PMI-ACP Exam Tips

Actually... Don't Click Me.

We at AgileScout received a cool email about tips from someone who recently took the PMI-ACP Exam, see the details below!

[See my experience with the PMI-ACP here]

“I took the PMI-ACP certification examination on 6th October in Chicago.”
My overall experience of taking this exam is as follows:

  1. Time: The 3 hours to answer 120 questions were sufficient. I finished answering all questions in 2 hours. There were 4-5 questions which were not very clear and another 10-12 questions I marked for “review” later. I used my extra time to review those Marked questions to guess best answer PMI may be expecting.
  2. Agile Practices: There were multiple questions on SCRUM and XP, very few questions on Kanban and Lean, almost none on Crystal, FDD, and DSDM.
  3. Roles: Fully Understand the Roles in SCRUM and XP, what are the responsibilities carried by those roles, various meetings, input and outcome of those meetings like review, retrospective etc,
  4. Scenario Based Questions: There were multiple questions based on scenarios and how best will you apply Agile practices under those scenarios.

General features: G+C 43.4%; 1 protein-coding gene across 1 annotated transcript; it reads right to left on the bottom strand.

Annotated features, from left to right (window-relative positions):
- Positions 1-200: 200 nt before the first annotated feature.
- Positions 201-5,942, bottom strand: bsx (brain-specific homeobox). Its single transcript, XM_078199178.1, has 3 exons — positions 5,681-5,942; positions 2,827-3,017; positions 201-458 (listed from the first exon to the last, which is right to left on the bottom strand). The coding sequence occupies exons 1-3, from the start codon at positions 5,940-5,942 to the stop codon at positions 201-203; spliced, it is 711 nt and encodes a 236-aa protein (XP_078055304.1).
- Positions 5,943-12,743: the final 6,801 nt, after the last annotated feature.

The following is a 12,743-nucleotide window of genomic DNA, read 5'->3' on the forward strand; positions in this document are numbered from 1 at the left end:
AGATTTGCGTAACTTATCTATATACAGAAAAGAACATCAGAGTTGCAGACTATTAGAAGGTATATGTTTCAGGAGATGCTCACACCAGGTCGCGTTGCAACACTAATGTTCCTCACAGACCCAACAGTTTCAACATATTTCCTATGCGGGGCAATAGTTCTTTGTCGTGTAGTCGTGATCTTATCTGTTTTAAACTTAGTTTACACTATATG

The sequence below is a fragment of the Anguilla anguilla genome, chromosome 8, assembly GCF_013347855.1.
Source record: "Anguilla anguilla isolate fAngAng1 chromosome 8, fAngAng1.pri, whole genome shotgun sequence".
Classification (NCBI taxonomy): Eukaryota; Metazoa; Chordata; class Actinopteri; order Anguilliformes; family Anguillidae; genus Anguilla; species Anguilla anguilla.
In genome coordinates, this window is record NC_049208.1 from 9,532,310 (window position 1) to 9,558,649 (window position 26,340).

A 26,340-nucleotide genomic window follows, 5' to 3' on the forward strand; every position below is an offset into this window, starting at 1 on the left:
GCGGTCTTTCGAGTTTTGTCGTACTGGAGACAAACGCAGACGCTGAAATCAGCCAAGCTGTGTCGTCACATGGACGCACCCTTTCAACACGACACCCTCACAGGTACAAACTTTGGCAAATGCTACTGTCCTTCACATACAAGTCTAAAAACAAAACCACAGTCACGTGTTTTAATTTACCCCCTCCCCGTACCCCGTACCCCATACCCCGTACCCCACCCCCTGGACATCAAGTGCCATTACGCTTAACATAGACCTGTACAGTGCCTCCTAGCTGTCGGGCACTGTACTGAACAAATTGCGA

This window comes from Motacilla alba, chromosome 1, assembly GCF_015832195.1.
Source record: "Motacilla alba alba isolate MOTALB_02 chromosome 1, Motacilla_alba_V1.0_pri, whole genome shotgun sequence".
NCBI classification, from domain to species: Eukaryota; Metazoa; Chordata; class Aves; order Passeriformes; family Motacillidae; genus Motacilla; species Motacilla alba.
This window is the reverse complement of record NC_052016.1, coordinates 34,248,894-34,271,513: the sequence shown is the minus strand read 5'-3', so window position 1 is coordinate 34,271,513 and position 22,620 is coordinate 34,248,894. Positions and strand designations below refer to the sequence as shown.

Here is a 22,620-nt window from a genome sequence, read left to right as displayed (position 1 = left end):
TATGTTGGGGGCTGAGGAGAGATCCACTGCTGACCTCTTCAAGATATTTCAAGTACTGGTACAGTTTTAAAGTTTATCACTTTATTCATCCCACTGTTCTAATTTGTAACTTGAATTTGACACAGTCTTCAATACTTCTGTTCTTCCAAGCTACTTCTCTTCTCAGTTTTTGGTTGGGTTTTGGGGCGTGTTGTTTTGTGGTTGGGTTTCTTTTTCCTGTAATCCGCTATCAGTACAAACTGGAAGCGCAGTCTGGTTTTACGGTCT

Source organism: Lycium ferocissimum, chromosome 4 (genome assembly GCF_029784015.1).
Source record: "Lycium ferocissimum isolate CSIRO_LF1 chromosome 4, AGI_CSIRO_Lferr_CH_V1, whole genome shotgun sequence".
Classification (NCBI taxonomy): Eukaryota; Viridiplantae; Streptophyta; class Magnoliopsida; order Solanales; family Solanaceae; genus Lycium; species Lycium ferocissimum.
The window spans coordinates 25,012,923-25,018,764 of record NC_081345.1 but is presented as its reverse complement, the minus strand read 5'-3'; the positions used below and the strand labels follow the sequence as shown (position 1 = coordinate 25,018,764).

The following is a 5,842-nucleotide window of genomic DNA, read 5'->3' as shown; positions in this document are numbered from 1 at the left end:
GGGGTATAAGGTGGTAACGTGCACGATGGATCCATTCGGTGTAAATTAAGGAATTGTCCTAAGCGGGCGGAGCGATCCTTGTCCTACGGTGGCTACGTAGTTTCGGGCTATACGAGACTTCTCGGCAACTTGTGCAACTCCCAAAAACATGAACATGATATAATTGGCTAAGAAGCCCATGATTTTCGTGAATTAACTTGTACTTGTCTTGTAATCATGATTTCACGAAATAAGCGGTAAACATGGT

5. Understand the difference between terms of coordination, collaboration and communication. Multiple questions on team Collaboration.
  6. Surprise questions on Agile Portfolio Management.
  7. Multiple questions on Agile Risk Management.
  8. Multiple questions on Story Points, Burn-down Charts and Velocity calculations.

Overall PMI ACP certification exam is challenging and tests the knowledge of Agile Manifesto, Agile Principles, Agile Practices, and Agile Methodologies very well. If you read the PMI suggested material, PMI suggested books, I am sure you will PASS the certification examination with flying colors!!

[Thanks Vivek!]

*It has come to our attention that this was forwarded from someone who had received an email update from William Fumey of Sorry for the repost!

18 Replies to “PMI-ACP Exam Tips”

  1. This is pretty much what I was afraid of the PMI doing: Basically, you come out of that exam with knowledge of a certified amount of agile trivia, which is going to be “taken to the bank” by business as agile bona fides.

    Canary in the coalmine, my friends, canary in the coalmine.

        1. Who do you want to audit your company’s books – a CPA, or someone who says he’s been auditing for ten years, but doesn’t believe in testing because all it does is determine whether you’ve mastered a bunch of trivia? Does such an assertion make him better qualified than a CPA? As qualified? Do you and your team have the time to interview him to find out?

          Hiring managers get a whole lot of resumes, and they want a way to filter out those who aren’t worth interviewing. Credentials like PMP, for better or worse, are used as filters. When PMI announced their PMI-ACP pilot program, they justified the investment on their part with the results of a survey that indicated managers saw value in such a credential.